Re “It’s tempting, but regulation isn’t the best way to rid Facebook, Twitter of fake news” (Editorial, Nov. 2): One thing I have seen constantly in this whole debate over Russian meddling-fake news is a push to blame Facebook, Twitter and other social media for not doing enough to weed out fake news. This editorial only touched on one aspect of the true source of blame: human nature. Critical thinking has been eroding steadily in our country, regardless of political affiliation. I saw it in papers I graded in graduate school. Students lay out their opinion and back it up with sources that are questionable. When asked if they verified these sources, they would say they had seen it on the Facebook news feed, so it must be true. Sounds like the punch line of a joke, right? Should social media platforms be more conscientious about fact checking their news feeds? Sure. But a larger part of this is for critical thinking to once again be emphasized, so we can help ourselves weed out fake anything. If all it took to sway 150 million users, the number of people exposed to Russian ads on Facebook, to vote a certain way was a slick ad on social media, then we deserve everything we get.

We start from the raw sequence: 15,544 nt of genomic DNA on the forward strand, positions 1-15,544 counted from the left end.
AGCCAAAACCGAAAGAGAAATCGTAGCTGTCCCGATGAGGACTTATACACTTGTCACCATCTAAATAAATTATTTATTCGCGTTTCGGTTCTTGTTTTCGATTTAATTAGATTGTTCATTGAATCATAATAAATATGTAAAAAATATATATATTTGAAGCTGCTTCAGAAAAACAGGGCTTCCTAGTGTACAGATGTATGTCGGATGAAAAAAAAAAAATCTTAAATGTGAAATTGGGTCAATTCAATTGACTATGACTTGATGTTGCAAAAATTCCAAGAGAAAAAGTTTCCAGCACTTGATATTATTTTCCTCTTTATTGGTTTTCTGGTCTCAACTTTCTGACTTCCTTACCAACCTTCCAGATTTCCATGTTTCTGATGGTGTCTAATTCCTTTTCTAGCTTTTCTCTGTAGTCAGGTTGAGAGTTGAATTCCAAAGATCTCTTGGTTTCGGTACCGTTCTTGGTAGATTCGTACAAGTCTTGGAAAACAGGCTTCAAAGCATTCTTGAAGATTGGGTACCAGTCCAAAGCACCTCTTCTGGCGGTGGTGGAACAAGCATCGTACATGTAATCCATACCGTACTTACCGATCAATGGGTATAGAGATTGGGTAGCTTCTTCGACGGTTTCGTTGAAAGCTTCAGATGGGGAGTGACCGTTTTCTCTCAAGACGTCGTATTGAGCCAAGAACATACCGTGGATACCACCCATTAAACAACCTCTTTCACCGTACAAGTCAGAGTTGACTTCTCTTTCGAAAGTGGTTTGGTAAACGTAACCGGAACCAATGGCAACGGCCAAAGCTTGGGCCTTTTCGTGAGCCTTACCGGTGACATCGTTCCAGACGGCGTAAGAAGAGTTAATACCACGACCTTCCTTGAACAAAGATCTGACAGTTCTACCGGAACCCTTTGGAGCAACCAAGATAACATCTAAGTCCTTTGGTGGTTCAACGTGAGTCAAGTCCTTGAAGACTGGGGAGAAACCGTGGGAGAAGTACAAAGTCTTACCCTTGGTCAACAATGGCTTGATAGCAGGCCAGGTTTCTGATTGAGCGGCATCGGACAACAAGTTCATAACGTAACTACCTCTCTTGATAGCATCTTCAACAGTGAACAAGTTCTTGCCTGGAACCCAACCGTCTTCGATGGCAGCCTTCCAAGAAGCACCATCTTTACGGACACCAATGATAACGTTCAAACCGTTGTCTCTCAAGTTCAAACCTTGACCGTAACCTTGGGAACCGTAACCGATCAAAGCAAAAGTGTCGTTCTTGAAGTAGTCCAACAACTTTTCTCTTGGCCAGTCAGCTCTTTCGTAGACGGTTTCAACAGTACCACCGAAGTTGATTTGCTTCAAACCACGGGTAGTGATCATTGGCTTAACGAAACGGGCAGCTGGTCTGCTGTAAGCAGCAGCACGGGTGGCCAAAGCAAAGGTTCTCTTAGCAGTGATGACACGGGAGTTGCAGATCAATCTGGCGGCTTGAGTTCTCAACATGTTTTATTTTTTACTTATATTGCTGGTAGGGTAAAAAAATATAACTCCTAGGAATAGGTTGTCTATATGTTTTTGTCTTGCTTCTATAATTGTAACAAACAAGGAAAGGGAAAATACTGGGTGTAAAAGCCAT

Jenna Rawlins, Rancho Cordova
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Re “GOP tax plan would slash corporate rate, help wealthiest” (sacbee.com. Nov. 2): Unlike New York members of Congress, California Republicans in the House appear comfortable with eliminating the deduction for state and local taxes. Their claim that the state government raises taxes to create a write-off opportunity is spurious at best. Some of them have suggested that we are asking red states to support our housing costs, a claim that is truly galling. We are a donor state, getting back only less than we pay to federal coffers. A substantial amount of our money goes to support people in poor red states, many of whom favor small government except when it comes to collecting spending our money. To add insult to injury, people in those states appear to despise us. If we lose the state and local tax deduction, we ought to remind the rest of the country what a tea party really looks like.
Judith Hurley, San Jose
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